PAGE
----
As the highly anticipated 45th edition of Art Basel is
unveiled, an international audience converges on Basel, Switzerland, in search
of the next big artists, and the familiar figures they’ve come to expect. Over
the past week Artsy users have browsed our preview of the fair, and we present
below the artists who have received the most follows.
: After first establishing his reputation in the
1980s with biomorphic sculptures in limestone and other natural materials,
Kapoor began to explore the theme of “the void” in large-scale stone works,
some with defined insides and outsides and others that clearly delineate empty
: In 1950s New York, Joan Mitchell was a lively,
argumentative member of the famed Cedar Bar crowd, alongside Franz Kline,
Willem de Kooning, and other notable first- and second-generation
painters. Based on landscape imagery and
flowers, her large-scale paintings investigate the potential of big, aggressive
brushstrokes and vivid color to convey emotion.
Considered one of the progenitors of
optically complex and illusionistic paintings, Victor Vasarely spent the course
of a long, critically acclaimed career seeking, and arguing for an approach to
art making that was deeply social. He placed primary importance on the
development of an engaging, accessible visual language that could be
universally understood—this language, for Vasarely, took the form of geometric
: A recurring theme in Bochner’s work is the relationship
between language and physical space or color. This is famously demonstrated in
his “Measurement” installations of the late 1960s, visualizing the exact
dimensions of rooms and exhibition spaces, and thesaurus-inspired paintings of
a single word and its synonyms.
: Lichtenstein stressed the artificiality of his
images by painting them as though they’d come from a commercial press, with the
flat, single-color Ben-Day dots of the newspaper meticulously rendered by hand
using paint and stencils. Later in his career, he extended his source material
to art history, including the work of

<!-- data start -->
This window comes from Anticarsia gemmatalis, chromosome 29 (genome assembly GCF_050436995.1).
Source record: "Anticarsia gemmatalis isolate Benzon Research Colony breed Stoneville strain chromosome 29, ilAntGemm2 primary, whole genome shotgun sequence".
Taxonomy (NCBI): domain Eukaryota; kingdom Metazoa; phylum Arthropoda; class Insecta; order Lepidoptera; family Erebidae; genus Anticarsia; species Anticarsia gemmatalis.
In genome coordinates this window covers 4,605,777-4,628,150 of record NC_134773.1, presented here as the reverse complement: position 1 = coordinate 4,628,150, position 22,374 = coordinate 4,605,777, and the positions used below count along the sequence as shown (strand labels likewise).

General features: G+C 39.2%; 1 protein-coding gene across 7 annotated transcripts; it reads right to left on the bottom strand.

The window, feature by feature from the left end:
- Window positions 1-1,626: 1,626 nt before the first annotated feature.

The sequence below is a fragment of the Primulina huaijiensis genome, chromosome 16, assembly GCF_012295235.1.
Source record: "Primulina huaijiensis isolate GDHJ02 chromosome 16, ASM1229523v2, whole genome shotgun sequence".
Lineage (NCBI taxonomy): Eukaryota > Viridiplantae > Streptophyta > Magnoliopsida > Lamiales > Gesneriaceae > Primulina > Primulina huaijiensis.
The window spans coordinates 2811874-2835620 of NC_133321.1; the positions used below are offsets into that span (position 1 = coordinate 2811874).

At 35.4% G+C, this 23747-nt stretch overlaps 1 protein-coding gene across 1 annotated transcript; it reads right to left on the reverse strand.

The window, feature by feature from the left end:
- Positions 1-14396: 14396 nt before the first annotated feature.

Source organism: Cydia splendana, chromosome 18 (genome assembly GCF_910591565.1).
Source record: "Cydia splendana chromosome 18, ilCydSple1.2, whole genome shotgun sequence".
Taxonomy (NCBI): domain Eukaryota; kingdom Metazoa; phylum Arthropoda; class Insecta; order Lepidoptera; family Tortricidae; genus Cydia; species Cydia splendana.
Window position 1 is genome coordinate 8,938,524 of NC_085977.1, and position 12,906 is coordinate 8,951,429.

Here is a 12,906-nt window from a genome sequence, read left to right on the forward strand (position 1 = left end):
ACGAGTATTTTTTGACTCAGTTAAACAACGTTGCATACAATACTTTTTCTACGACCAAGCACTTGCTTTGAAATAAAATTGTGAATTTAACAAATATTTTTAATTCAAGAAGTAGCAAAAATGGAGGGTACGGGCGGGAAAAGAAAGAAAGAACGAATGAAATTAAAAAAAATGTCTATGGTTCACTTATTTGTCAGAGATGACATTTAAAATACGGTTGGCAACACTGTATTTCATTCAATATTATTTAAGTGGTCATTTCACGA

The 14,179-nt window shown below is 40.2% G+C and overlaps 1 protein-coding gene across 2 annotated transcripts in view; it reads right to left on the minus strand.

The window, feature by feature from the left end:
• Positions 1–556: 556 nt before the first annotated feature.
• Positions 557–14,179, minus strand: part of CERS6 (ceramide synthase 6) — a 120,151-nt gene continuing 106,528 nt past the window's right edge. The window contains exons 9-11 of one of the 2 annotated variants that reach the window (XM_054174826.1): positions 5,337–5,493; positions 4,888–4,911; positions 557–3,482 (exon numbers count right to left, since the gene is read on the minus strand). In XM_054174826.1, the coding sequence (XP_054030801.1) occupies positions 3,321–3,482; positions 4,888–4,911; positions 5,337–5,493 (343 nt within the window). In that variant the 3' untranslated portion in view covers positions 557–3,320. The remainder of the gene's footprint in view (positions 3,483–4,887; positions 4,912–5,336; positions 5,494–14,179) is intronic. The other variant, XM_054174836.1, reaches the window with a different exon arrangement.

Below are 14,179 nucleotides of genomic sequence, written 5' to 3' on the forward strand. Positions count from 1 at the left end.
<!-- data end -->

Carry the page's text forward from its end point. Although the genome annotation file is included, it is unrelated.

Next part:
experimented with three-dimensional works.
: LeWitt is best known for his large-scale “Wall
Drawings,” rigorous compositions of shapes, grids, and colors rendered in
pencil and paint in coherence with strict instructions and diagrams to be
followed in executing the work. LeWitt made over 1,200 of these works in his
career, through a visual vocabulary in strong alignment with
his rejection of the movement.
: A prolific and tireless innovator of art forms,
Pablo Picasso impacted the course of 20th-century art with unparalleled
magnitude. Inspired by Primitivism and developments in the world around him,
Picasso contributed significantly to a number of artistic movements, notably
rose to prominence in the early 1990s through the dispersion of posters,
stickers, and murals, related to his Obey Giant campaign, which yielded an
international cultural phenomenon. Fairey’s iconic poster of President Barack
Obama was adopted as the official design associated with the presidential
campaign and encapsulates a number of recurring concerns in the artist’s work,
including propaganda, portraiture, and political power.
: A first-generation
, de Kooning is one of the most important artists
of the 20th century. In 1950s New York, when painters like
away from representational imagery toward pure abstraction, de Kooning
maintained a commitment to the figurative tradition, developing a signature
style that fused vivid color and aggressive paint handling with deconstructed
images of the female form—a then-controversial body of works that has become
known as his “Women” paintings.
: Obsessed with celebrity, consumer culture, and
created some of the most iconic images of the 20th century. As famous for his
quips as for his art—he variously mused that “art is what you can get away
with” and “everyone will be famous for 15 minutes”—Warhol drew widely from
popular culture and everyday subject matter, creating works like his 32
Campbell's Soup Cans
(1962), Brillo box sculptures
, and portraits of Marilyn Monroe, using the
medium of silk-screen printmaking to achieve his characteristic hard edges and
flat areas of color.